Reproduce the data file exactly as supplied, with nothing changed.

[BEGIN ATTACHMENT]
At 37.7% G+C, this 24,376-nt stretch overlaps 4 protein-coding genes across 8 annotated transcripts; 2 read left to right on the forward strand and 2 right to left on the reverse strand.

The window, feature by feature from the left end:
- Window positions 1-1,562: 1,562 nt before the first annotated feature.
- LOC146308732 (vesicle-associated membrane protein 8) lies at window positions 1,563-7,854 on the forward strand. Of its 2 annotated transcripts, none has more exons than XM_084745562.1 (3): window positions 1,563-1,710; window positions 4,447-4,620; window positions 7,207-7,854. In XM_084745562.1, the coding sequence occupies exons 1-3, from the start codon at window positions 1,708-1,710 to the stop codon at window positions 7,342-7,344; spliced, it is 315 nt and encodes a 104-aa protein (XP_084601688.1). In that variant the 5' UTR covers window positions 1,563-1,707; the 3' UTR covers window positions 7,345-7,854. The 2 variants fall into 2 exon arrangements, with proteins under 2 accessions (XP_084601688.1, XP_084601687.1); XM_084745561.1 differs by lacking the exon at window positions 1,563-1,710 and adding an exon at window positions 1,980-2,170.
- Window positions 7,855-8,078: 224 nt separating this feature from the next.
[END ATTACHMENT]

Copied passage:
At 37.7% G+C, this 24,376-nt stretch overlaps 4 protein-coding genes across 8 annotated transcripts; 2 read left to right on the forward strand and 2 right to left on the reverse strand.

The window, feature by feature from the left end:
- Window positions 1-1,562: 1,562 nt before the first annotated feature.
- LOC146308732 (vesicle-associated membrane protein 8) lies at window positions 1,563-7,854 on the forward strand. Of its 2 annotated transcripts, none has more exons than XM_084745562.1 (3): window positions 1,563-1,710; window positions 4,447-4,620; window positions 7,207-7,854. In XM_084745562.1, the coding sequence occupies exons 1-3, from the start codon at window positions 1,708-1,710 to the stop codon at window positions 7,342-7,344; spliced, it is 315 nt and encodes a 104-aa protein (XP_084601688.1). In that variant the 5' UTR covers window positions 1,563-1,707; the 3' UTR covers window positions 7,345-7,854. The 2 variants fall into 2 exon arrangements, with proteins under 2 accessions (XP_084601688.1, XP_084601687.1); XM_084745561.1 differs by lacking the exon at window positions 1,563-1,710 and adding an exon at window positions 1,980-2,170.
- Window positions 7,855-8,078: 224 nt separating this feature from the next.